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Defne Tutus

What draws you to the materials you work with?
I've always been drawn to string and how things connect. As a kid, I remember reading in old books about a chain of daisies made to wear in one's hair and this fascinated me. I'd space out while playing the outfield and study the weeds in the grass and try to figure out this problem of how to bind two little buttercups or dandelions together.

Why "craft" and not "art"?
I am an artist, not a true craft person, but without cumulative crafts traditions, I'd find myself in a dry, desolate place without a signpost. Luckily there is a bounty of textile techniques and traditions to pore over and admire. I'm obsessed with historic and contemporary nets, weavings, embroidery, lace, baskets, couture, millinery arts, face masks, veils, bodily adornment and even hairstyles. I would not have quite as fertile a ground to work on if I didn't respect and have interest in craft. It's the mother of everything in art history.

In what ways are you expanding upon the realm of craft?
Craft takes a single-minded focus and precise determination that I lack. I find myself changing my mind hundreds of times while making something. This kind of meandering between two points suits me well. I'm not always certain of what the final product will be, and I'm proud of its improbability.

Is your work rooted in any specific traditions or techniques?
I don't have a close personal connection with a fiber arts tradition. I use my outsider eye to scope out what I like and I try to copy it, imperfectly. I add my own inflection. But I always feel aware of the true fiber crafts traditions and strongly desirous of a connection to that lineage, even wanting a personal, familial or ethnic connection, but feeling alienated from that comfort and sense of belonging.

How do you navigate "craft" while avoiding popular trends?
I change my goal many times before I'm done making something and this gives me the freedom to push further and make stranger things.

Do you consider craft utilitarian, or decorative, or both/neither? Why?
Probably both and more. Craft is the perfection of a focused goal. The end results are as diverse as we are and full of stories, drama, culture.

Why do you think so many people are returning to fiber arts these days?
During the pandemic, I think cooking and making sourdough were the bigger attractions for most people, especially because food is a creation we can instantly enjoy with our family and even gift to our neighbors. Slow simmering crafts like quilting, knitting and sewing are comforting pastimes that hold pleasant memories for many people. Maybe we all long to be connected to old traditions and the time at home seeking relief from worry and anxiety led many people to make things with their hands. I wasn't in the right mental frame to finish anything epic, but I experimented with what I had to calm myself and dream about something beautiful.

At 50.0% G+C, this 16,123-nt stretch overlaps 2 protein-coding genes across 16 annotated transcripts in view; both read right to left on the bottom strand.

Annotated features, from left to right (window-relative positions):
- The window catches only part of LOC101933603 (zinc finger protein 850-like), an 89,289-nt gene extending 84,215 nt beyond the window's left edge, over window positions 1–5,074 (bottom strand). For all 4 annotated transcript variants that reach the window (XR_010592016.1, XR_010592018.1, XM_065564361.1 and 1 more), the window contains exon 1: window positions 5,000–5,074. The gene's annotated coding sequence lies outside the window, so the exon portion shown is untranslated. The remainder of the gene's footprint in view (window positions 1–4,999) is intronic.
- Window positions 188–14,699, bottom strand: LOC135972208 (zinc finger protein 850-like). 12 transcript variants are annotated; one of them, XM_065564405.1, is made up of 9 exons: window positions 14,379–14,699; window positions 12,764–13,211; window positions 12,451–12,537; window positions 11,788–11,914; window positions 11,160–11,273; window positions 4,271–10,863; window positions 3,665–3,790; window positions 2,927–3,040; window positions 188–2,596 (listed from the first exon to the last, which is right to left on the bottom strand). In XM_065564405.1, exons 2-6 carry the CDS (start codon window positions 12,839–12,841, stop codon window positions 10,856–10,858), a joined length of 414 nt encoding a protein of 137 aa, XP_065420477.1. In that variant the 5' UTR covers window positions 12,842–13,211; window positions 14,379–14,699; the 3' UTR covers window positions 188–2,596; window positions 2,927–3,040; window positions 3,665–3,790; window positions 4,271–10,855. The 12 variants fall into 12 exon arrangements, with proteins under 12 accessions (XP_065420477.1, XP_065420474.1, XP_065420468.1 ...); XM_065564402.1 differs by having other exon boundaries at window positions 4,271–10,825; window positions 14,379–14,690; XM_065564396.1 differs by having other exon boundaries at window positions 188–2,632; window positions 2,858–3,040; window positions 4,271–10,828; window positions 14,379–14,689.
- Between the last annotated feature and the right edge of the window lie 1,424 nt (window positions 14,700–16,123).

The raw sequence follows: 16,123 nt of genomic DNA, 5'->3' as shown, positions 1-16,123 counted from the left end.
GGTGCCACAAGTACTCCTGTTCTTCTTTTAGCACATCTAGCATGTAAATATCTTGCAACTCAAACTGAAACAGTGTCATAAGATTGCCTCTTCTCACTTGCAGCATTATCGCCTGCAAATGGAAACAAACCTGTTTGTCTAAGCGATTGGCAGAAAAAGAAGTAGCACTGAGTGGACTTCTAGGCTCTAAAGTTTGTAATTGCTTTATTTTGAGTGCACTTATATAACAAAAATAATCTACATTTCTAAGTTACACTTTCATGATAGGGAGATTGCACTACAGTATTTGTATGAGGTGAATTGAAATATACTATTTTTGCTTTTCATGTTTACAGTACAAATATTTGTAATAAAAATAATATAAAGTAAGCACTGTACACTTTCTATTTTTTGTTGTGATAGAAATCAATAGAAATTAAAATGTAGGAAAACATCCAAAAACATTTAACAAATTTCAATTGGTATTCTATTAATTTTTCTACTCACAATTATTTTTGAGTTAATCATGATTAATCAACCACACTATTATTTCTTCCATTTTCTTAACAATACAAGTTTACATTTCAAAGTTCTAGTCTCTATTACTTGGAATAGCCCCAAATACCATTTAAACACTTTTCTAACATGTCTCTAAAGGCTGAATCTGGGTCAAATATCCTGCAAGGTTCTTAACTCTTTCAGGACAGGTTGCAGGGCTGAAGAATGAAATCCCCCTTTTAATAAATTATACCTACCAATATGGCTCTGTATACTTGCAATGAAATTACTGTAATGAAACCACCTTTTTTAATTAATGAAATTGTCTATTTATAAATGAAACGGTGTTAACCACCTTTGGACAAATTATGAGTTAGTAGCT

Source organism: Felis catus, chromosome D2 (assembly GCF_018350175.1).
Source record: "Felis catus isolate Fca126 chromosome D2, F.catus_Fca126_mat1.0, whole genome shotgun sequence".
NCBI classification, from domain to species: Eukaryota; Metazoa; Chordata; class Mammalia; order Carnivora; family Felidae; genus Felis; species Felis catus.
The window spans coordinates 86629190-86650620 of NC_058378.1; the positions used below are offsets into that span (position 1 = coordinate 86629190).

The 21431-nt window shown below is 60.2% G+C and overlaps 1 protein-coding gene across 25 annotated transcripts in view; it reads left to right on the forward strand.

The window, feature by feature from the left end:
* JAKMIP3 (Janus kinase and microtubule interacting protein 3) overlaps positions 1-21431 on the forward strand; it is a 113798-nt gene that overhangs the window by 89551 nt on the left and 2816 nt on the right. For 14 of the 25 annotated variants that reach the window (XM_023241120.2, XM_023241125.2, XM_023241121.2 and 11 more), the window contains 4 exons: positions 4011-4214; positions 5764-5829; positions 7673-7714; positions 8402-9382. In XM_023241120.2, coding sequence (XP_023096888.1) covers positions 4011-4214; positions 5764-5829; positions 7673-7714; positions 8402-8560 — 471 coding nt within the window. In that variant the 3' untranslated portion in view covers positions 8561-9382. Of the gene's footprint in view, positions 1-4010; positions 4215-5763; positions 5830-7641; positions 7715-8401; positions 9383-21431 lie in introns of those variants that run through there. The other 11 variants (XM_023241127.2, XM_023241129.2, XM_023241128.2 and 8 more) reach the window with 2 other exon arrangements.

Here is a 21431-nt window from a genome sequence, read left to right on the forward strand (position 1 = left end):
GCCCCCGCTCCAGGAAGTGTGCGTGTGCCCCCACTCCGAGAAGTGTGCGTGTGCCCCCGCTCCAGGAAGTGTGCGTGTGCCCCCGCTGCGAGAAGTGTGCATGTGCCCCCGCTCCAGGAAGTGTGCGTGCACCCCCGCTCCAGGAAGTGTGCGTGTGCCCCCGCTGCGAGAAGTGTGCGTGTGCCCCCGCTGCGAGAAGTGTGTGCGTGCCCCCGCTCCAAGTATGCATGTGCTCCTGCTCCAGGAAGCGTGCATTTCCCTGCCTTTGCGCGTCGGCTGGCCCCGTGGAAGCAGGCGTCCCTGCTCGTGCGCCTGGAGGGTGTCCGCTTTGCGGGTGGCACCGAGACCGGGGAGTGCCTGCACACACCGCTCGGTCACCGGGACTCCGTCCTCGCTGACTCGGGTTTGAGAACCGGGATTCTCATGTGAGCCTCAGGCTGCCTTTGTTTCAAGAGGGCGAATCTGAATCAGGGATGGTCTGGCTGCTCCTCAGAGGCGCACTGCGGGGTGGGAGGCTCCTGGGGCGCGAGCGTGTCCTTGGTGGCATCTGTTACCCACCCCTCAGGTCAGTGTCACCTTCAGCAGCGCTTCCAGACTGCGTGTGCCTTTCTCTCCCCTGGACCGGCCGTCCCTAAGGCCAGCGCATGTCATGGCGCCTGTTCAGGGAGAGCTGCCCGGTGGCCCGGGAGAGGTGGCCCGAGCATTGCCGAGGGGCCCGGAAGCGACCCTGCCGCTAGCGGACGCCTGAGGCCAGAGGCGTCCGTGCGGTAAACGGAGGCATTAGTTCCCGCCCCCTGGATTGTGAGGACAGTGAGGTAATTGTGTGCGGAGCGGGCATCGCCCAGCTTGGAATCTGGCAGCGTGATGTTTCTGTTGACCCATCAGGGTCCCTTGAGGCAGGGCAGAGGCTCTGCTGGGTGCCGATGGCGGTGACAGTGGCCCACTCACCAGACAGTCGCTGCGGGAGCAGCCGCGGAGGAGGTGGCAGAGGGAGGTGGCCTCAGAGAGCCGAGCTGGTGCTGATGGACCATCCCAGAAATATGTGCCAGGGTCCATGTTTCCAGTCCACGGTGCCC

How has the pandemic affected your practice?
I couldn't hoard more materials from junk shops or flea markets and had to make do with what I had at home. A lot of determined combing through the recycling bin.

Do you have any questions that you would like to pose to us or the other artists? I'm interested in how artists contextually frame their work. What I want to know is, how have your interests and passions and research found their expression through your work?



Unartisanal is funded in part by the New York State Council on the Arts and the New York City Department of Cultural Affairs


Unartisanal || Back to exhibition




Click the image to see another.


Book of Hours, 2021, wire and beads, 11.5" x 21"

Book of Hours was inspired by a striking illumination of The Wound of Christ from the Hours of Bonne of Luxembourg, c.1349, attributed to Jean Le Noir, or perhaps his daughter, who he collaborated with, the enlumineresse (female illuminator) Bourgot.

Rough Elegant Beast! (mask & armour), 2020
mask: string, brass sequins
armour: canvas, string, rocks, glass


Through fiber, beads, rocks, metal, plastic and hair worked together in textile making practices, I make clothing for witches. I seek to slow down the gaze with a panoply of garments strange enough to provoke contemplation about the owner. A fragile animal body with strange powers is revealed. The work is a device to transform the laboring, vulnerable physical body into a mythical beast imbued with magic and unnameable talents. The regalia are shielding, prophylactic objects; a suit of arms invoking talismanic protection. The power of ornament transforms familiar materials into a protective construction to guard the body from the danger and violence of the world.

Defne Tutus is an artist based in Brooklyn. She received her B.A. in Art History from Tufts University.

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